First, a word from Diana:
Greetings, Audrey. Thanks so much for inviting me to join you on your blog to talk a bit about my new book The Necromancer’s Daughter. I wanted to share a little dilemma that I had at the start of the book and how I chose to handle it. It’s interesting to me how certain stories challenge us to try something different.
The first section of the book, The Necromancer, is six chapters long, and it introduces Barus. For most of this section, Aster hasn’t been born, so the story unfolds in Barus’s POV.
Then, the story takes a turn and jumps ahead to section two, called The Necromancer’s Daughter. Aster, as a young woman, takes over the story, and Barus fades from the spotlight.
But I liked Barus, and I hoped readers would like him too. And though he isn’t present for the majority of the remaining action, he continues to be extremely important to the story. How would I keep him present and involved if he wasn’t, in fact, present and involved? Hmmm.
I decided that while he fled the kingdom in search of a safe haven, he would write a letter to Aster, in installments similar to a diary. It was my little dive into epistolary storytelling (storytelling through letters). I’m crossing my fingers that it worked.
Thanks again for having me along, and many thanks to your blog buddies for visiting. Happy Reading!
The word “necromancer” in the title captured my interest. My own writing has given me an acquaintance with such an individual, so I was intensely interested in Barus and how he returns the dead to life. Here is an excerpt in which Barus studies his mother Olma’s book of medicines, potions, and cures, specifically, the chapter titled Death Magic:
He turned the page and sighed with relief at the plainly written recipes employing common herbs and natural toxins, hallucinogens distilled from plants growing near his home. The many drawings included black henbane and jimson weed, moonseed and baneberry, all familiar to him. Instructions detailed methods for turning necromantic solutions into powders, determining portions, and administering them with…
He froze. The last ingredient on the list stopped his breath.
He shut the book with a thump. Dawn flung golden spears through gaps in the thatch, and he sagged with fatigue, face in his hands. He’d wasted his time. Olma would never have stolen a life, never poisoned and bled one soul to save another. She must have discovered a different way. He dropped his hands and stared at the cut on his knuckle. Another bead of blood had smeared and dried.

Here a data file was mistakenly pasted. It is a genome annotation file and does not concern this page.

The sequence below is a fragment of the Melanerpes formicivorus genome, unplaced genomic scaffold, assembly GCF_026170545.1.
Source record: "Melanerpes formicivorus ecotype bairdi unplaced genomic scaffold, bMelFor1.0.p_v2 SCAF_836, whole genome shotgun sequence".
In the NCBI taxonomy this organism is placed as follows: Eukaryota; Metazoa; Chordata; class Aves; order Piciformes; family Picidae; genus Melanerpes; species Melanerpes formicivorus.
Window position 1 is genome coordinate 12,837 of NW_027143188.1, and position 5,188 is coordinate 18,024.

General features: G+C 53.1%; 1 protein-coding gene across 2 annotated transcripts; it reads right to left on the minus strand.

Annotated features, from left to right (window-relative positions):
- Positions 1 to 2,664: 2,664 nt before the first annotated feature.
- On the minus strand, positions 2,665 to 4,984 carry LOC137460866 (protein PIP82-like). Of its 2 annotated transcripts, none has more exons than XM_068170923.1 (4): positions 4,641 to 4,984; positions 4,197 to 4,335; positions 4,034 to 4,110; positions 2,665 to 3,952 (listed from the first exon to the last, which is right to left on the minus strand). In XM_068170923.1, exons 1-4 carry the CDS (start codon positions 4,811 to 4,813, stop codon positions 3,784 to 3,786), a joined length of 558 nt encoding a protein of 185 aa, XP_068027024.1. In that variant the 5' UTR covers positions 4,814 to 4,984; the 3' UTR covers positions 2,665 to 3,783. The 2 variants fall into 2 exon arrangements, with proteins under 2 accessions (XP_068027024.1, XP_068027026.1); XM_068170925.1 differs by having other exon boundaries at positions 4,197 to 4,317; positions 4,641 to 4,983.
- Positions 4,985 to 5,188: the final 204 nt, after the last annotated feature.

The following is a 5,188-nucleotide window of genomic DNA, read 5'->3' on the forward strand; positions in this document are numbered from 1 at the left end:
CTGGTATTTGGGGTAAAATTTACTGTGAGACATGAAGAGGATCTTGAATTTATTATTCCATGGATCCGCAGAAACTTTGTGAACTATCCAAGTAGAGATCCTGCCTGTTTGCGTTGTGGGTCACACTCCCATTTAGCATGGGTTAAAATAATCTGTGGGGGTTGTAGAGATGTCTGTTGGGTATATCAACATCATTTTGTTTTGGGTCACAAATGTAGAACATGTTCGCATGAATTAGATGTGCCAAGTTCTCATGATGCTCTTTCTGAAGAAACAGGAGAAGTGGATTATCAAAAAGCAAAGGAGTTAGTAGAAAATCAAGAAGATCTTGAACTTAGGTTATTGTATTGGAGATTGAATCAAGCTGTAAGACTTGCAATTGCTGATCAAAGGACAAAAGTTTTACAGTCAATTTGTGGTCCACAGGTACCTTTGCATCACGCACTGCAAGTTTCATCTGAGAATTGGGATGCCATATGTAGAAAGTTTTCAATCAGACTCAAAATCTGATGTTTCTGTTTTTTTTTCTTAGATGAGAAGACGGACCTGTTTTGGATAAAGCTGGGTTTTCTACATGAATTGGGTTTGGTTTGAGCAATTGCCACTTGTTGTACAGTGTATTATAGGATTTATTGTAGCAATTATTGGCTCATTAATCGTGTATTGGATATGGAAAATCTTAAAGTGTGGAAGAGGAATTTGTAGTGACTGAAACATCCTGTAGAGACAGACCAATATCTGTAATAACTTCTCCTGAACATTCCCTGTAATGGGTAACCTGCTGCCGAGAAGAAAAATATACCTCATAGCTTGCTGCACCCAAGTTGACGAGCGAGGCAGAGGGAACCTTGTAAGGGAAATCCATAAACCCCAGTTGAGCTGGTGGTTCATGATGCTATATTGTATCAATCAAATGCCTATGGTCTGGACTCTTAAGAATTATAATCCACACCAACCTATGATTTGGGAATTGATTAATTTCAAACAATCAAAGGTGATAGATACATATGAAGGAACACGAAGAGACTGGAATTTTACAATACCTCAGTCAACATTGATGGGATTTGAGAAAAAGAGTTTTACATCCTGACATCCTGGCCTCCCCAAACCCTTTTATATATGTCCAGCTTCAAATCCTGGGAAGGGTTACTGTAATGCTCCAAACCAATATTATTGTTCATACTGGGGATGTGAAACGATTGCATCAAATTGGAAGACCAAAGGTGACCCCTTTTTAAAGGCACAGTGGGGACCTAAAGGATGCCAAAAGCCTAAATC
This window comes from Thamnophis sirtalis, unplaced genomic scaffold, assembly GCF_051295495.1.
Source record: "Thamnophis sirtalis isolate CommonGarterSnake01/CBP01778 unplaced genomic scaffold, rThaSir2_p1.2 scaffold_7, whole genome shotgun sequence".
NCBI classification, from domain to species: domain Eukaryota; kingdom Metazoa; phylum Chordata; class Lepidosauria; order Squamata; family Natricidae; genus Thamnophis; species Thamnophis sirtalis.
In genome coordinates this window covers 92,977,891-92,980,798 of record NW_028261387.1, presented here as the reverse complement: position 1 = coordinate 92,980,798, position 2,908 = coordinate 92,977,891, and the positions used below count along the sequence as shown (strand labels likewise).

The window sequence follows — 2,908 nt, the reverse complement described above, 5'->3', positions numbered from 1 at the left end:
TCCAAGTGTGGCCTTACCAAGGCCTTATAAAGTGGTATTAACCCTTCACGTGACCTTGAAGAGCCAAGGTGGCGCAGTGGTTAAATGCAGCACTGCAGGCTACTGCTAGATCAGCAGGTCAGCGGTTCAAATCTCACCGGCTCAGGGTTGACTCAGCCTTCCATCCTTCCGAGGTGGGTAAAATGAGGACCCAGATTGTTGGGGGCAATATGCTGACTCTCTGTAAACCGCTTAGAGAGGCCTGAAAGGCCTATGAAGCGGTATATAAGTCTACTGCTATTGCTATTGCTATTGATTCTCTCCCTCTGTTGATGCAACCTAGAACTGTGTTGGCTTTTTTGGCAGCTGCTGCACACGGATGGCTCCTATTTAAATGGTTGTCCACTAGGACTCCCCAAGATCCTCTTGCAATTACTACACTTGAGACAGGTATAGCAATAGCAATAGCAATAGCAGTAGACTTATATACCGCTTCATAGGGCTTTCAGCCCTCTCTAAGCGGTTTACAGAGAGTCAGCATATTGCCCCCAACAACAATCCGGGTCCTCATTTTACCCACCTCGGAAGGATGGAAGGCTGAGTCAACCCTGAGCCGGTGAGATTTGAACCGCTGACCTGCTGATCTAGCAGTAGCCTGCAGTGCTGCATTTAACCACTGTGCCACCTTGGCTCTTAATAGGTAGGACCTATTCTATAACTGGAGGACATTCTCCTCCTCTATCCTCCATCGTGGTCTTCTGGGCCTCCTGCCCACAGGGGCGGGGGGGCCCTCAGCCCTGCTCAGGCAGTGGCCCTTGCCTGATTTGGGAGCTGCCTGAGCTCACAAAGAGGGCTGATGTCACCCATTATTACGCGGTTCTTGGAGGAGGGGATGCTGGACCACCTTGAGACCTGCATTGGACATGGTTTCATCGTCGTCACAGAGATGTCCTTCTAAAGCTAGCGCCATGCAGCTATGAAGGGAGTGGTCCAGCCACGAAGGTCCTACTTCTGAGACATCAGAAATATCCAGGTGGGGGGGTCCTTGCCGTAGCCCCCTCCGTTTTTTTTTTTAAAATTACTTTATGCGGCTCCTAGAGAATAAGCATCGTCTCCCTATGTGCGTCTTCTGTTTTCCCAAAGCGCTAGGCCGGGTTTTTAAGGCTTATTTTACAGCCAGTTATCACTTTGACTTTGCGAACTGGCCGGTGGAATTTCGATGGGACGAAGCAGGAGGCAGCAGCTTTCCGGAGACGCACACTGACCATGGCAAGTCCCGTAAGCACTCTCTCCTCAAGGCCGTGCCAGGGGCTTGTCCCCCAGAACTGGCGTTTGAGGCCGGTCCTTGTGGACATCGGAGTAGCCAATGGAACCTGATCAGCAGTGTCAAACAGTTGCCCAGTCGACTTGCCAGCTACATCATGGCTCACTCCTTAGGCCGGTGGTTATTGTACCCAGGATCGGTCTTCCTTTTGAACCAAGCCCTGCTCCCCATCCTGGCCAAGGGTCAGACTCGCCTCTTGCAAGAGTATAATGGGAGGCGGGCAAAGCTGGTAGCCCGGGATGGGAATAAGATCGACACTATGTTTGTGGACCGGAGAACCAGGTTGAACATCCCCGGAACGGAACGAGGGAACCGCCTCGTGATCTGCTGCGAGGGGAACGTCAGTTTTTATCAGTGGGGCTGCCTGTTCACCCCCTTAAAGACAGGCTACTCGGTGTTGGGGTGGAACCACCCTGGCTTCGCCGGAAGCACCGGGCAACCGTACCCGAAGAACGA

His own blood.
He stroked the book’s leather cover as he grasped the nature of the scars on Olma’s arms, scars she’d never explained. Possibility coursed through his veins and lit a fire behind his eyes. Never again would he lose someone he loved.
I loved this! I loved it because it involves a book of esoteric lore, and names real plants used in magic. And the necromantic ritual is not a simple matter of following a recipe. The practitioner must suffer and risk losing his or her life. The scene in which Barus heals Aster from death is both harrowing and poignant. It is incredibly compelling. And it’s only the beginning of peril and fear for both Barus and Aster, as they are hunted by those who believe them to be abominations.
A healer and dabbler in the dark arts of life and death, Barus is as gnarled as an ancient tree. Forgotten in the chaos of the dying queen’s chamber, he spirits away her stillborn infant, and in a hovel at the meadow’s edge, he breathes life into the wisp of a child. He names her Aster for the lea’s white flowers. Raised as his daughter, she learns to heal death.
Then the day arrives when the widowed king, his own life nearing its end, defies the Red Order’s warning. He summons the necromancer’s daughter, his only heir, and for his boldness, he falls to an assassin’s blade.
While Barus hides from the Order’s soldiers, Aster leads their masters beyond the wall into the Forest of Silvern Cats, a land of dragons and barbarian tribes. She seeks her mother’s people, the powerful rulers of Blackrock, uncertain whether she will find sanctuary or face a gallows’ noose.
Unprepared for a world rife with danger, a world divided by those who practice magic and those who hunt them, she must choose whether to trust the one man offering her aid, the one man most likely to betray her—her enemy’s son.
A healer with the talent to unravel death, a child reborn, a father lusting for vengeance, and a son torn between justice, faith, and love. Caught in a chase spanning kingdoms, each must decide the nature of good and evil, the lengths they will go to survive, and what they are willing to lose.
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About Diana Wallace Peach:
A long-time reader, best-selling author D. Wallace Peach started writing later in life when years of working in business surrendered to a full-time indulgence in the imaginative world of books. She was instantly hooked.
In addition to fantasy books, Peach’s publishing career includes participation in various anthologies featuring short stories, flash fiction, and poetry. She’s an avid supporter of the arts in her local community, organizing and publishing annual anthologies of Oregon prose, poetry, and photography. Peach lives in a log cabin amongst the tall evergreens and emerald moss of Oregon’s rainforest with her husband, two owls, a horde of bats, and the occasional family of coyotes.